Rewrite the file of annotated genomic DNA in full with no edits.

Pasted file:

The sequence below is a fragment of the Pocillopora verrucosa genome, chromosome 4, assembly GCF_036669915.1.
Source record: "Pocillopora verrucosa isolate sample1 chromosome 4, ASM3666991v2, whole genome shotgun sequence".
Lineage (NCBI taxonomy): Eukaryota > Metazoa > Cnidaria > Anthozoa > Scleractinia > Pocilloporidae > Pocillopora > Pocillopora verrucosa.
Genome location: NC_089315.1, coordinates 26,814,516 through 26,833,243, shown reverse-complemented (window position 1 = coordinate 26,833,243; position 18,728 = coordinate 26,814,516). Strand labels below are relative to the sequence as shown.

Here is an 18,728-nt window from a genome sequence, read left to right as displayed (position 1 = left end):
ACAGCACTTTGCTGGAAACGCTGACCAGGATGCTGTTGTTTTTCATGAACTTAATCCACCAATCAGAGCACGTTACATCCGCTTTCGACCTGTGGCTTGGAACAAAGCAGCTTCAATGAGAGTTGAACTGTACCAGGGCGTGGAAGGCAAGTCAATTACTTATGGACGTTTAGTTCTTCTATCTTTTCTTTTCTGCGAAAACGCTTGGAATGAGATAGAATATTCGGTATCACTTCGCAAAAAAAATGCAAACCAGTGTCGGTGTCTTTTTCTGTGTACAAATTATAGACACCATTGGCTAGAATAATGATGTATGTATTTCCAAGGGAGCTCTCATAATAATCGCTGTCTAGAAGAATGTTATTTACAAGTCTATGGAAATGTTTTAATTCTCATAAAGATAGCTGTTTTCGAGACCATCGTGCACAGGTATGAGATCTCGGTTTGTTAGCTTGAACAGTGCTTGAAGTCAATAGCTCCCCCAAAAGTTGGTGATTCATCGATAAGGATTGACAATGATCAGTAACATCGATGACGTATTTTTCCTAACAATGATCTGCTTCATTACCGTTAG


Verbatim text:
The sequence below is a fragment of the Pocillopora verrucosa genome, chromosome 4, assembly GCF_036669915.1.
Source record: "Pocillopora verrucosa isolate sample1 chromosome 4, ASM3666991v2, whole genome shotgun sequence".
Lineage (NCBI taxonomy): Eukaryota > Metazoa > Cnidaria > Anthozoa > Scleractinia > Pocilloporidae > Pocillopora > Pocillopora verrucosa.
Genome location: NC_089315.1, coordinates 26,814,516 through 26,833,243, shown reverse-complemented (window position 1 = coordinate 26,833,243; position 18,728 = coordinate 26,814,516). Strand labels below are relative to the sequence as shown.

Here is an 18,728-nt window from a genome sequence, read left to right as displayed (position 1 = left end):
ACAGCACTTTGCTGGAAACGCTGACCAGGATGCTGTTGTTTTTCATGAACTTAATCCACCAATCAGAGCACGTTACATCCGCTTTCGACCTGTGGCTTGGAACAAAGCAGCTTCAATGAGAGTTGAACTGTACCAGGGCGTGGAAGGCAAGTCAATTACTTATGGACGTTTAGTTCTTCTATCTTTTCTTTTCTGCGAAAACGCTTGGAATGAGATAGAATATTCGGTATCACTTCGCAAAAAAAATGCAAACCAGTGTCGGTGTCTTTTTCTGTGTACAAATTATAGACACCATTGGCTAGAATAATGATGTATGTATTTCCAAGGGAGCTCTCATAATAATCGCTGTCTAGAAGAATGTTATTTACAAGTCTATGGAAATGTTTTAATTCTCATAAAGATAGCTGTTTTCGAGACCATCGTGCACAGGTATGAGATCTCGGTTTGTTAGCTTGAACAGTGCTTGAAGTCAATAGCTCCCCCAAAAGTTGGTGATTCATCGATAAGGATTGACAATGATCAGTAACATCGATGACGTATTTTTCCTAACAATGATCTGCTTCATTACCGTTAG